Book Section
Deborah Achtenberg

But You Don’t Get Used to Anything

Derrida on the Preciousness of the Singular
This chapter argues against the view that Derrida’s emphasis on change makes him complicit in the neoliberal requirement of flexibility that results both in precarity and in the dominance of English. To the contrary, the essay argues that Derrida’s idea of différance includes the view that openness both involves loss and is always partial (since incision involves excision), that the singular is precious, and that deconstruction is justice since it is alert to what is excluded even by efforts at inclusiveness. Examples of the preciousness and loss of the singular are circumcision (where incision is excision), hospitality (in which unconditional hospitality has material limitations and conditions), subjectivity (which is never based on full presence), language (which both is my own and comes from an other), and neighbourhoods (since they continue only by incorporating new people). Deconstruction, the essay concludes, need not be complicit in neoliberal dominance but, properly understood, makes us aware of the power dynamics by which the openness of plurilingualism can lead to the dominance of English.
Keywords: Derrida; singularity; neoliberalism; deconstruction; circumcision; hospitality; mother tongue; plurilingualism; loss; justice
Title
But You Don’t Get Used to Anything
Subtitle
Derrida on the Preciousness of the Singular
Author(s)
Deborah Achtenberg
Identifier
Description
This chapter argues against the view that Derrida’s emphasis on change makes him complicit in the neoliberal requirement of flexibility that results both in precarity and in the dominance of English. To the contrary, the essay argues that Derrida’s idea of différance includes the view that openness both involves loss and is always partial (since incision involves excision), that the singular is precious, and that deconstruction is justice since it is alert to what is excluded even by efforts at inclusiveness. Examples of the preciousness and loss of the singular are circumcision (where incision is excision), hospitality (in which unconditional hospitality has material limitations and conditions), subjectivity (which is never based on full presence), language (which both is my own and comes from an other), and neighbourhoods (since they continue only by incorporating new people). Deconstruction, the essay concludes, need not be complicit in neoliberal dominance but, properly understood, makes us aware of the power dynamics by which the openness of plurilingualism can lead to the dominance of English.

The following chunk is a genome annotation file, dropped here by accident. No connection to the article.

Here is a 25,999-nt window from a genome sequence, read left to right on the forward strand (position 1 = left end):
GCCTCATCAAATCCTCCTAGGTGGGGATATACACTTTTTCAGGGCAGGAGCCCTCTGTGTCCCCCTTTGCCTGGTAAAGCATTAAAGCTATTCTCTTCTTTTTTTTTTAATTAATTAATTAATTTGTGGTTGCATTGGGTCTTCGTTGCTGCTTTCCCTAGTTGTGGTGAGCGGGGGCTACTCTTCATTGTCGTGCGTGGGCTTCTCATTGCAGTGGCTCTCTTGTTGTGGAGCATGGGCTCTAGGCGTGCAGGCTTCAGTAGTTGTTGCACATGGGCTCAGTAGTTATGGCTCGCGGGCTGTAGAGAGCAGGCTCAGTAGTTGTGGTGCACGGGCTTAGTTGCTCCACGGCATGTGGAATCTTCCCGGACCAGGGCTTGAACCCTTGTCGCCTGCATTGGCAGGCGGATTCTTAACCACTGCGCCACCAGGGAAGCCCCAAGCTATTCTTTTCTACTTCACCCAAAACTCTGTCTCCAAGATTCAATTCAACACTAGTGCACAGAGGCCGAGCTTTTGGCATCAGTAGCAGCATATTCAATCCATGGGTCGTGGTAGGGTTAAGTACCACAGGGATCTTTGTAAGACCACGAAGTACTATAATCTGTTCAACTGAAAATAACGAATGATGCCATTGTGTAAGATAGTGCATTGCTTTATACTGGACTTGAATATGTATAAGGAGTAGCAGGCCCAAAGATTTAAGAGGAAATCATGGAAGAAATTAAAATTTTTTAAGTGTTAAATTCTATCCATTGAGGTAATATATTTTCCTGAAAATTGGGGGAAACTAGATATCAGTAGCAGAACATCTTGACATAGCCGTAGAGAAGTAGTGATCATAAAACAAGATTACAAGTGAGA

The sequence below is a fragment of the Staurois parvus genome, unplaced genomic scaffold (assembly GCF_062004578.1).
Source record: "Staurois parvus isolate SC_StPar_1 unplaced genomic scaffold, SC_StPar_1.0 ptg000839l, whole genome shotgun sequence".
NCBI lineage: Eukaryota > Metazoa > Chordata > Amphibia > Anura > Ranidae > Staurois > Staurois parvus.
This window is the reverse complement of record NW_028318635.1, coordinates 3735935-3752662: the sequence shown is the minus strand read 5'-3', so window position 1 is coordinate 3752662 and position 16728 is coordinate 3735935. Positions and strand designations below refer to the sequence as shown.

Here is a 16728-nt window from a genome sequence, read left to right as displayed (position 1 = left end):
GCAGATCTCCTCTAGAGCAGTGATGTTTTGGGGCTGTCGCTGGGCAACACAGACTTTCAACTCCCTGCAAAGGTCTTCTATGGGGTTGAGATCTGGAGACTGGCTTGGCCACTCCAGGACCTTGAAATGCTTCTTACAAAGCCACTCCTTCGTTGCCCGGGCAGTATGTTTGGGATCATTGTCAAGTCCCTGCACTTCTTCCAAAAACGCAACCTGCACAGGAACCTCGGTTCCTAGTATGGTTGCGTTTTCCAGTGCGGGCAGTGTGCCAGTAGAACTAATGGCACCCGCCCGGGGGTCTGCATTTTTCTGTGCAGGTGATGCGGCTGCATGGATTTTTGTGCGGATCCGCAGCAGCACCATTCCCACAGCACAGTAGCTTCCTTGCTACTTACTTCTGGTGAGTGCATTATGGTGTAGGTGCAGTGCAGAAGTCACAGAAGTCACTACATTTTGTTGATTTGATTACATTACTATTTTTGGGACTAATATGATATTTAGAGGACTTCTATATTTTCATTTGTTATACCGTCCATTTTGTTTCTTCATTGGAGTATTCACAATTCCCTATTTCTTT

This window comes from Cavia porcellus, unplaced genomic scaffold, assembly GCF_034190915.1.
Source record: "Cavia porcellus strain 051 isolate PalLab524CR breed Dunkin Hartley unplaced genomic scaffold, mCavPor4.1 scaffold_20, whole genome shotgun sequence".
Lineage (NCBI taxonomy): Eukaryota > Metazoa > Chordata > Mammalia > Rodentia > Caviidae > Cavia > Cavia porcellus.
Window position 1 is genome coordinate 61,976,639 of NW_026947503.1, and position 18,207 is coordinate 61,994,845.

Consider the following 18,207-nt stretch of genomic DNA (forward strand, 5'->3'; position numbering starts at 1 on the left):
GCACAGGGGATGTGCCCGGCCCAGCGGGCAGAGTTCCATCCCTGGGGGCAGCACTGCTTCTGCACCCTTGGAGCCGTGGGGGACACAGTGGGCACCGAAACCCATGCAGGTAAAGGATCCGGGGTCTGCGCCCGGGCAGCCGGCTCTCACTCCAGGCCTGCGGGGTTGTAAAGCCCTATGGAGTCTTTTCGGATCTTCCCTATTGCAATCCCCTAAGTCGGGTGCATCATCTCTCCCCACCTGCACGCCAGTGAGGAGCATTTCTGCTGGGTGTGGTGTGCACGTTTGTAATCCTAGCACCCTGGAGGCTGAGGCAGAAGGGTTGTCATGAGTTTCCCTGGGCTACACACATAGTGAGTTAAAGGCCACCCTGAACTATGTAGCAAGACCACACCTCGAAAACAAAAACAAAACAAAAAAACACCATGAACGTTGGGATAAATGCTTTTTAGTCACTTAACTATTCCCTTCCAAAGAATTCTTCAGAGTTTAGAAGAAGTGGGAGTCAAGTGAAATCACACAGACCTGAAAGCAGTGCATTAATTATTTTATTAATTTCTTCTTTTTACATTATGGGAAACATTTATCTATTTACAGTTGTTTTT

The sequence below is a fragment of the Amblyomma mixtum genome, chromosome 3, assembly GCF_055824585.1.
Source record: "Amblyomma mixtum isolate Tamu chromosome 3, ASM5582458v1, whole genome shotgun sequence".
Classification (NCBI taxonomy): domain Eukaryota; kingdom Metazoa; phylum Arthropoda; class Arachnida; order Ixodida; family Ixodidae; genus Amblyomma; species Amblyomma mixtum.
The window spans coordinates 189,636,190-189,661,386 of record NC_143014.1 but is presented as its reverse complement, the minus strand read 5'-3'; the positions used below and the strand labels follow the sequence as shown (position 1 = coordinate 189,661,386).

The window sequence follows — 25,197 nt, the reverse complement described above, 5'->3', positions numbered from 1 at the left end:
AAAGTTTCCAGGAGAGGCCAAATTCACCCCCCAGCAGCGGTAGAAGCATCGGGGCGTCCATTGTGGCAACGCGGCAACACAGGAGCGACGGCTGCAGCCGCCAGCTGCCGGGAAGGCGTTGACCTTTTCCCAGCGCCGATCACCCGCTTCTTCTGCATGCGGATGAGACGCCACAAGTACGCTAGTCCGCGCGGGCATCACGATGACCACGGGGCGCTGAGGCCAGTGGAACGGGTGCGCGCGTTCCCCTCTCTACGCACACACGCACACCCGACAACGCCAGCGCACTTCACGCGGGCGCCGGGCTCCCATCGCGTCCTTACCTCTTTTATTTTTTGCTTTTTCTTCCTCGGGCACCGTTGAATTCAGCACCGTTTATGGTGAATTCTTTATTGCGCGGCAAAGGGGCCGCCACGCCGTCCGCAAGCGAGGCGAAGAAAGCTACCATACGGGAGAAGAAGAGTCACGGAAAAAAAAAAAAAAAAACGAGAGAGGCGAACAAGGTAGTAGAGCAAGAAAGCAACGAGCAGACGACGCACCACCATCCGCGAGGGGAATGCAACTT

Is Part Of
Place
Berlin
Publisher
ICI Berlin Press
Date
4 September 2023
Subject
Derrida
singularity
neoliberalism
deconstruction
circumcision
hospitality
mother tongue
plurilingualism
loss
justice
Rights
© by the author(s)
Except for images or otherwise noted, this publication is licensed under a Creative Commons Attribution-ShareAlike 4.0 International License.
Language
en-GB
page start
11
page end
24
Source
Untying the Mother Tongue, ed. by Antonio Castore and Federico Dal Bo, Cultural Inquiry, 26 (Berlin: ICI Berlin Press, 2023), pp. 11–24

References

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  • Sartre, Jean–Paul, Anti-Semite and Jew: An Exploration of the Etiology of Hate, trans. by George J. Becker (New York: Schocken, 1995 [1948])

Cite as: Deborah Achtenberg, ‘But You Don’t Get Used to Anything: Derrida on the Preciousness of the Singular’, in Untying the Mother Tongue, ed. by Antonio Castore and Federico Dal Bo, Cultural Inquiry, 26 (Berlin: ICI Berlin Press, 2023), pp. 11-24 <https://doi.org/10.37050/ci-26_1>